Where previously some attractions sold tickets valid for an entire day, or (in case of zoos) whole seasons, now they need to sell tickets for specific time slots in order to manage the number of visitors. Due to social distancing the maximum number of visitors is also lower. For example Kew Gardens is currently admitting only a third of their normal maximum number. At ZSL’s London Zoo we realised there might thus be a bigger demand and we put in place a queuing system for their online ticketing. More about our Covid work for ZSL in a separate blog soon.

6. Don’t forget members and pass holders

Many people become a member or get a year pass for an attraction to be able to just walk in whenever they want. This is not possible under most countries’ guidance. So attractions have to make sure they communicate this clearly, for example via email. Anthony Rawlins came with an interesting suggestion: ask members booking a ticket to already pay for next year’s membership, as a way to support an attraction in these times.

7. Update your terms and conditions

A boring but important detail: make sure you review your terms and conditions, update them where necessary, and make sure visitors agree to them when buying a ticket. This at least includes giving consent with the hygiene measures and health issues policies. I am wondering though if one should require people to sign a waiver to avoid attractions held liable for possible infections - as the organisation of a Donald Trump election rally did...

8. Send a pre-visit reminder

People are forgetful. So reminding them of the changes close to their visit can be very useful - and it might be worth looking for different channels like SMS to make sure you really reach your visitors.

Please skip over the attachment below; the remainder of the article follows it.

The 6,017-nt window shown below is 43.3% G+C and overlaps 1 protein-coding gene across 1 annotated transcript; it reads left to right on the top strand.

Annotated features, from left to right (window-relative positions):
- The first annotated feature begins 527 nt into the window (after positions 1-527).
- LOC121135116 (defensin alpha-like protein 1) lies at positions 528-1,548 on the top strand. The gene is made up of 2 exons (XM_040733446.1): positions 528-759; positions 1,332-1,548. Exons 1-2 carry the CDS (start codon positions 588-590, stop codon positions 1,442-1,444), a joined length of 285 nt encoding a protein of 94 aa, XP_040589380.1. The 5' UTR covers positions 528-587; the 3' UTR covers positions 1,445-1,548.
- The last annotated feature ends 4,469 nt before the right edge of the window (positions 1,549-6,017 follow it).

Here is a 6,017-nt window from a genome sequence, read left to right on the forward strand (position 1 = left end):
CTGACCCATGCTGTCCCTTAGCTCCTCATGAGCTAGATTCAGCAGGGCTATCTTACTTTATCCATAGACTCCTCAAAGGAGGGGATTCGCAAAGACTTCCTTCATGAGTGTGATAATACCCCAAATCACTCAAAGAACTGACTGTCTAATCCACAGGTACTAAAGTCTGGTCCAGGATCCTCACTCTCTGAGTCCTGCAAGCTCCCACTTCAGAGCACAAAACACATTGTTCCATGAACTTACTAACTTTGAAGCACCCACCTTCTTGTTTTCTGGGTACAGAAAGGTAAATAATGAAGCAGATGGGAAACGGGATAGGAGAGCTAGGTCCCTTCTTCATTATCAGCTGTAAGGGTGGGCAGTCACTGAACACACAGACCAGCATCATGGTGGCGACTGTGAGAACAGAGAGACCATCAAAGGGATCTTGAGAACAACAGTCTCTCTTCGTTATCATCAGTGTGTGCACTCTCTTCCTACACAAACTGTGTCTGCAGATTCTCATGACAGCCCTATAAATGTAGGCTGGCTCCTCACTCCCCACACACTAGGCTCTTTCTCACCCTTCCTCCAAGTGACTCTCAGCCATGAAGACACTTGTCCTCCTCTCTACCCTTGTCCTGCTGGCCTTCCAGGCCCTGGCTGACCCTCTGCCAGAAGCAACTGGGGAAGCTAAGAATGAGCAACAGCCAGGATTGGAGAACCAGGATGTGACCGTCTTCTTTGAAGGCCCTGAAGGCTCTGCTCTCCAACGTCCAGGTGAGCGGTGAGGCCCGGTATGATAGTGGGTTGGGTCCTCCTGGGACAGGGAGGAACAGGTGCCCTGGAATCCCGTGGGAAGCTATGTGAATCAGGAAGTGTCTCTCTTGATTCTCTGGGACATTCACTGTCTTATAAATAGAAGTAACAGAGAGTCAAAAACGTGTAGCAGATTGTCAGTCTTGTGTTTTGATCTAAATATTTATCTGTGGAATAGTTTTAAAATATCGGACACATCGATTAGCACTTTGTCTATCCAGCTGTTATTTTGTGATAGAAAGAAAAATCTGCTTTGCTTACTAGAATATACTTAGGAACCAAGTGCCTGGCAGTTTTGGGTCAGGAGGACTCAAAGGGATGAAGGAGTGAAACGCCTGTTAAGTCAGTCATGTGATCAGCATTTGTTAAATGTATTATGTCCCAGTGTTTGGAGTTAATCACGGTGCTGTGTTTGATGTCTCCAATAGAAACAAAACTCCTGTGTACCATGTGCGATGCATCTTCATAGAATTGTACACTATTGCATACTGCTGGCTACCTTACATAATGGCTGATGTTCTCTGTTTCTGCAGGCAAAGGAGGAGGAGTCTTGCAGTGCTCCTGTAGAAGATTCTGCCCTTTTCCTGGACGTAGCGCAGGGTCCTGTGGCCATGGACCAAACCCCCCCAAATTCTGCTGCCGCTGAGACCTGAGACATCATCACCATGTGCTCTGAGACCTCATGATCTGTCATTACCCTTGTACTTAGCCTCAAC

Airline KLM does a good job by sending an SMS reminder 2 days before a flight.

Airline KLM does a good job by sending an SMS reminder 2 days before a flight.

9. Inform on site

The Rijksmuseum offers 3 one way routes, and points visitors to use their multimedia tour app on them. I expect to see more attractions encouraging visitors to use their phones on-site. For example, for finding out what services are open/closed, to virtually queue for a specific exhibit, or to pre-order food.

You don’t necessarily need to have an app for this! A few (mobile optimised) pages on your website could also do the trick. If you offer free wifi at your venue, you could even set these pages as the start pages once a visitor logs in.

10 Show why people should visit

The homepage of Blenheim Palace makes clear what visitors need to do, uses icons, addresses members, and still show the beauty of the attraction.

Blenheim Palace makes clear what visitors need to do, uses icons, addresses members, and still show the beauty of the attraction.

With all this thinking and talking about Covid-securing a visit, one may easily forget what people are coming for! The fun of an attraction, beauty of a garden, splendour of a historical venue, art and reflection at a museum. The shared experience of being away with their family. So in all communication, let us not forget to show what makes a place worth visiting. Mention what’s on view, show pictures with people in them, include the luscious views in a video.

Finally: let's not get the focus on reopening diminish the attention for online engagement. During lockdown cultural institutions have been very creative and successful in offering content, competitions, and commerce online. Digital departments have won in visibility and voice internally. Don't let us loose this. For inspiration, check our previous blog A Grand Day In? Visitor attractions in a time of lockdown.